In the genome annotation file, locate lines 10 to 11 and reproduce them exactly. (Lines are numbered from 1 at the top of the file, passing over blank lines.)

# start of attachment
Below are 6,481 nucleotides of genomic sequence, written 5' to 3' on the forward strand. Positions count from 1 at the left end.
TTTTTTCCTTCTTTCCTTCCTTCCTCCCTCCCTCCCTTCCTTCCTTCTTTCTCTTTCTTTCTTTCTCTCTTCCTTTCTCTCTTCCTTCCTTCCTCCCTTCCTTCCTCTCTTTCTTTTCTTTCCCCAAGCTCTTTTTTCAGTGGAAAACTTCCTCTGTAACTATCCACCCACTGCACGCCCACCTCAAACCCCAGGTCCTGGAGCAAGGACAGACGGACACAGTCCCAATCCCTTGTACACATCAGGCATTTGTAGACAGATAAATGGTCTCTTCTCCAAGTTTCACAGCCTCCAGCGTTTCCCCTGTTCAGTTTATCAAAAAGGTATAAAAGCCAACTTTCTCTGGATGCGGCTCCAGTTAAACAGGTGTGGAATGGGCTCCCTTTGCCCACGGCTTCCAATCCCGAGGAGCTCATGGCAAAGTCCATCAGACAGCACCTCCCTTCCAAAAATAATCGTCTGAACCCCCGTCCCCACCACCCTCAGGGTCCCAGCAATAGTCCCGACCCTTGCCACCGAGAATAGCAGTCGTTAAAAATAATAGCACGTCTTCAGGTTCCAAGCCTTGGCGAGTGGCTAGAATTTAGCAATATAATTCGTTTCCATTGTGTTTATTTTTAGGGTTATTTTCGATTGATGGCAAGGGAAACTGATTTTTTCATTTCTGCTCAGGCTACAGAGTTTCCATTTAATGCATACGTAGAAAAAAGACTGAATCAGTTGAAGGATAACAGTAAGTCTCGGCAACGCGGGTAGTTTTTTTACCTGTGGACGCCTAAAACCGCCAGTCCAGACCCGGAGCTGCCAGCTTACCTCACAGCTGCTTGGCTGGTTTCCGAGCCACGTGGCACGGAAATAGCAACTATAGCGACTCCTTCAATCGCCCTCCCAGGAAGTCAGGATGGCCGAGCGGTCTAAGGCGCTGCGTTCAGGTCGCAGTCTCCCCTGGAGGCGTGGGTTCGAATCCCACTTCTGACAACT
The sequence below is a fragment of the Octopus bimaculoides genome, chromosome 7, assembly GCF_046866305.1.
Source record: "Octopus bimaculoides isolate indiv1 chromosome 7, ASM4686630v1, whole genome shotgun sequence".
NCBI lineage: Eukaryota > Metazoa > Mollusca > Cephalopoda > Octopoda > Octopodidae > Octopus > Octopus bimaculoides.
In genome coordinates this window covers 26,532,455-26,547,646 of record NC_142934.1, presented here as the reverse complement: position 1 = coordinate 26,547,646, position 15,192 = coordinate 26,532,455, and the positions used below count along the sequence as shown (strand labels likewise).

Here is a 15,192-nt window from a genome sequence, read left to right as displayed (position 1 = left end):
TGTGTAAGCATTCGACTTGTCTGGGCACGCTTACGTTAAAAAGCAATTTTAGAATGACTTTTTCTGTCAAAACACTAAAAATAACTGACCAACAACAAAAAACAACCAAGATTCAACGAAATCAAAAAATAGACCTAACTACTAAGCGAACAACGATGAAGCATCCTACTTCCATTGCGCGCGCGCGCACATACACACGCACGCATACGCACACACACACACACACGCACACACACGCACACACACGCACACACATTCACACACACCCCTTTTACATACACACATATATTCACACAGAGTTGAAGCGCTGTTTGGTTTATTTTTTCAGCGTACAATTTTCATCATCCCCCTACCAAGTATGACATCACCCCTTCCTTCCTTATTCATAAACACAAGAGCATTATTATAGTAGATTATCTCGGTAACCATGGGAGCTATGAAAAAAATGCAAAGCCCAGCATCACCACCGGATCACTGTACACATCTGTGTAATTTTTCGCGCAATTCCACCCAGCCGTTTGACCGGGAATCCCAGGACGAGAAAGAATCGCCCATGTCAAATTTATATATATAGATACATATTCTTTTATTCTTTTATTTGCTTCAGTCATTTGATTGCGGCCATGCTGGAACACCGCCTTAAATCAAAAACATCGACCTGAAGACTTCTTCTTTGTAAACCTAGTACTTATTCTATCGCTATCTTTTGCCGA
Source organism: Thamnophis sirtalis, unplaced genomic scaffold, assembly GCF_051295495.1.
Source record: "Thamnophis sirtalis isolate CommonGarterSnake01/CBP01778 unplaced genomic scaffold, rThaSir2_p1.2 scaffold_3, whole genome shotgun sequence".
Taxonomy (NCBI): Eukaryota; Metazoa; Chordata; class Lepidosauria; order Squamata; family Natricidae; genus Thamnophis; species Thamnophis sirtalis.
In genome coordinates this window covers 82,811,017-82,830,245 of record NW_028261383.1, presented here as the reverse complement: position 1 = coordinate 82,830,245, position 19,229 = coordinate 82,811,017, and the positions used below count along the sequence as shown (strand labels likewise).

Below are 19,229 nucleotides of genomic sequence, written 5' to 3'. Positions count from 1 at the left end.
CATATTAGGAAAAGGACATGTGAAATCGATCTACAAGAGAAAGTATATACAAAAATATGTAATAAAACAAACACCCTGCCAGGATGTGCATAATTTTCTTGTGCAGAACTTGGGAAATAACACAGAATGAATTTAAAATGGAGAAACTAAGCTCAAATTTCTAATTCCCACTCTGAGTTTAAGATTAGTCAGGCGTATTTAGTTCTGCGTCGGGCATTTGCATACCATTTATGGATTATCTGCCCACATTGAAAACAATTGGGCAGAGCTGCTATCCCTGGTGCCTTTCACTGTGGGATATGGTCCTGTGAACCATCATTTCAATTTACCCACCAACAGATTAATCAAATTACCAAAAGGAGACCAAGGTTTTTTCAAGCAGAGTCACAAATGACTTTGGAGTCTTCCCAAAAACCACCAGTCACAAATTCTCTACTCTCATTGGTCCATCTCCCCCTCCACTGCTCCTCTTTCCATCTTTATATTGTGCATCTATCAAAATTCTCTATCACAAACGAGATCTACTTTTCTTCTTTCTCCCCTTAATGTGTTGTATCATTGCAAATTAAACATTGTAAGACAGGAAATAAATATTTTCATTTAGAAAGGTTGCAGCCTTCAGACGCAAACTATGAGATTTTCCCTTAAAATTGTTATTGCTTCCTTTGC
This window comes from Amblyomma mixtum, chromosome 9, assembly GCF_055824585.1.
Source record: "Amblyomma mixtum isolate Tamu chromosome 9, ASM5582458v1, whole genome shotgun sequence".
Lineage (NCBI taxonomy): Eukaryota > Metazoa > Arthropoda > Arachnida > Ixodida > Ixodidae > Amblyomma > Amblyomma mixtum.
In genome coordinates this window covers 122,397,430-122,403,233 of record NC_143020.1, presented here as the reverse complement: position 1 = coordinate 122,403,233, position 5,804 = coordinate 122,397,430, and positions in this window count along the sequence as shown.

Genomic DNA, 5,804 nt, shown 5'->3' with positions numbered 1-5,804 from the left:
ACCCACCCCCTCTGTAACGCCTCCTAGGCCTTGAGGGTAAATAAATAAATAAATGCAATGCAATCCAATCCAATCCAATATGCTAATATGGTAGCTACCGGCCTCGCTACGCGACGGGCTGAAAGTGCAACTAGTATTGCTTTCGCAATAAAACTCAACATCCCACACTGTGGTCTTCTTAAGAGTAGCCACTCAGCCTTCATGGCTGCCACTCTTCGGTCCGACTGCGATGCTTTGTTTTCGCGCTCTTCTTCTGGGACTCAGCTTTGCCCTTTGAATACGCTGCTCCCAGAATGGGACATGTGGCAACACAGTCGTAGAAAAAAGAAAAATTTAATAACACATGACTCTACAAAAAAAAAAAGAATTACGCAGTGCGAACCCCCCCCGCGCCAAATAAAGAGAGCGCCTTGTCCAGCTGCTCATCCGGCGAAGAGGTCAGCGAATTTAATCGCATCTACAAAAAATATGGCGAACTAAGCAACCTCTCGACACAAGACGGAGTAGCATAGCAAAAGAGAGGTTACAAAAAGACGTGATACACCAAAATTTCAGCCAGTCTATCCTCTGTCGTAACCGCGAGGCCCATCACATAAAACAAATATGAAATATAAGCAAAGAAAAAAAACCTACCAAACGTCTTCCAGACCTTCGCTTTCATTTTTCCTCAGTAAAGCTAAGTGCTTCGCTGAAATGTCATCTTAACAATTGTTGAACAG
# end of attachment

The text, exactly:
Source record: "Thamnophis sirtalis isolate CommonGarterSnake01/CBP01778 unplaced genomic scaffold, rThaSir2_p1.2 scaffold_3, whole genome shotgun sequence".
Taxonomy (NCBI): Eukaryota; Metazoa; Chordata; class Lepidosauria; order Squamata; family Natricidae; genus Thamnophis; species Thamnophis sirtalis.